Good Vibrations Written by Donnie Wahlberg, Mark Wahlberg, Amir Shakir & Dan Hartman Performed by Mark Wahlberg (as Marky Mark) & The Funky Bunch Courtesy of Interscope Records under license from Universal Music Enterprises
Finally Written by Ce Ce Peniston, Felipe Delgado, Rodney Jackson & E.L. Linnear Performed by Ce Ce Peniston (as CeCe Peniston) Courtesy of A&M Records under license from Universal Music Enterprises
Rhythm of the Night Written by Pete Glenister (as Peter Glenister), Francesco Bontempi, Michael Gaffey, Annerley Gordon & Giorgio Spagna Performed by Corona Courtesy of Warner Music U.K. Ltd. & Extravaganza Publishing SRL By arrangement with Warner Music Group Film & TV Licensing
What You Want Written by Mase (as Mason Betha), Sean Combs (as Sean Puffy Combs), Curtis Mayfield, Nashiem Myrick and Keisha Spivey Performed by Mase feat. Total Courtesy of Atlantic Recording Corp. / Bad Boy Records By arrangement with Warner Music Group Film & TV Licensing
Outside Looking In Written and Performed by Eric V. Hachikian Courtesy of EVH Arts, Inc.
Can't Get You Out of My Head Written by Rob Davis (as Robert Davis) & Cathy Dennis Performed by Kylie Minogue Courtesy of Parlophone Records Ltd. By arrangement with Warner Music Group Film & TV Licensing
Epic Written by Mike Bordin (as Michael Bordin), Roddy Bottum, Jim Martin (as James Martin), Billy Gould (as Bill Gould) & Mike Patton Performed by Faith No More Courtesy of Slash Records / Warner Music U.K. Ltd. By arrangement with Warner Music Group Film & TV Licensing
Cielito Written by Salvador Garcia, Luis Hernandez, Manuel Toledo & Traditional Courtesy of Extreme Music
Eternal Memories Written by Anselm C. Kreuzer (as Anselm Keuzer) Courtesy of APM Music


Motion Picture Rating: (MPAA) Rated R for language throughout and some sexuality/nudity

Tommy Wiseau (James Franco) is shown nude while filming a sex scene. While his penis is covered, it's covered with a prosthetic, paper mache penis. He roams the set like this for about one minute.
Naked male bottom for extended periods of time.
Simulated (comical) sex scene, with thrusting. Tommy straddles a woman on the bed with no pants on.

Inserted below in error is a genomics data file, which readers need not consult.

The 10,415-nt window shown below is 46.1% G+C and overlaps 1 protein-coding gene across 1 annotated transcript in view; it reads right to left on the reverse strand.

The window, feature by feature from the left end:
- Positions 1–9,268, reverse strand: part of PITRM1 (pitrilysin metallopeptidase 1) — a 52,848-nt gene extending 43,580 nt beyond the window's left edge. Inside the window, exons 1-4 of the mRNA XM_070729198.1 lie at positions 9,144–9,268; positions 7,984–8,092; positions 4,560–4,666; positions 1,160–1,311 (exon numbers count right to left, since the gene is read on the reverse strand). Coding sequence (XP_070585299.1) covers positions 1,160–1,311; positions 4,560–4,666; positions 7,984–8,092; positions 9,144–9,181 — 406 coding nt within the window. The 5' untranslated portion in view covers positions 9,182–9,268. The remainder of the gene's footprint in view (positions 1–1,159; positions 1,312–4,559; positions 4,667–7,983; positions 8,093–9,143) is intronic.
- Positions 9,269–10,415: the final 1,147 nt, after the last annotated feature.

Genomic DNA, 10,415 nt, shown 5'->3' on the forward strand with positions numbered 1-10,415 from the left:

On a casting for the female lead, Tommy has an actress simulate licking ice cream in an animated way (which the joke is that it looks like they're making her simulate fellatio).

In the real movie, Tommy's character kills himself. This is seen in the trailer and most likely will be done in a comedic effect.
After talking to Greg and Greg's girlfriend, Amber, Tommy is furious and hits a few newspaper stands. This is done for comedy.
We briefly see the scene where Tommy's character kills himself in the film; the audience urges him to "do it" while laughing and cheer when he finally pulls the trigger. We also briefly see the image from the film with the blood splattered behind Tommy's corpse.

64 uses of f*ck, 8 of sh*t (including bullsh*t), 4 of b*tch, and 3 of d*mn (one god d*mn).
There is strong language throughout. "F**k" and its derivatives are said many times.

Greg's casting agent, Iris Burton, is shown smoking.

Spoilers - The Parents Guide items below may give away important plot points.
During the midnight premiere of The Room, the audience starts to laugh at how bad it is. Because of that, Tommy rushes out of the auditorium and cries. Greg notices this and tells Tommy "Just because people are laughing at the movie, doesn't mean it's awful."
Tommy tells Greg that one night, a driver ran through a red light and crashed into him causing a near-fatal car crash. Tommy had to be in the hospital for several weeks and decided to follow his dreams and become an actor.

Related News 2018 Oscars acting nominations slugfest: Did the #MeToo movement stop James Franco (‘The Disaster Artist’) for Best Actor?

Fuck the MeToo movement: YAY Al Franken, YAY Louis CK, YAY James Franco

Other reviews of Disaster Artist: - On the Internet Movie Data Base

Read about Disaster Artist On the Internet Movie Data Base

Read my review of THE ROOM HERE

Cast overview, first billed only:
Dave Franco ... Greg / 'Mark'
James Franco ... Tommy / 'Johnny'
Seth Rogen ... Sandy
Ari Graynor ... Juliette / 'Lisa'
Alison Brie ... Amber
Jacki Weaver ... Carolyn / 'Claudette'
Paul Scheer ... Raphael
Zac Efron ... Dan / 'Chris-R'
Josh Hutcherson ... Philip / 'Denny'
June Diane Raphael ... Robyn / 'Michelle'
Megan Mullally ... Mrs. Sestero
Jason Mantzoukas ... Peter
Andrew Santino ... Scott Holmes / 'Mike'
Nathan Fielder ... Kyle Vogt / 'Peter'
Joe Mande ... Todd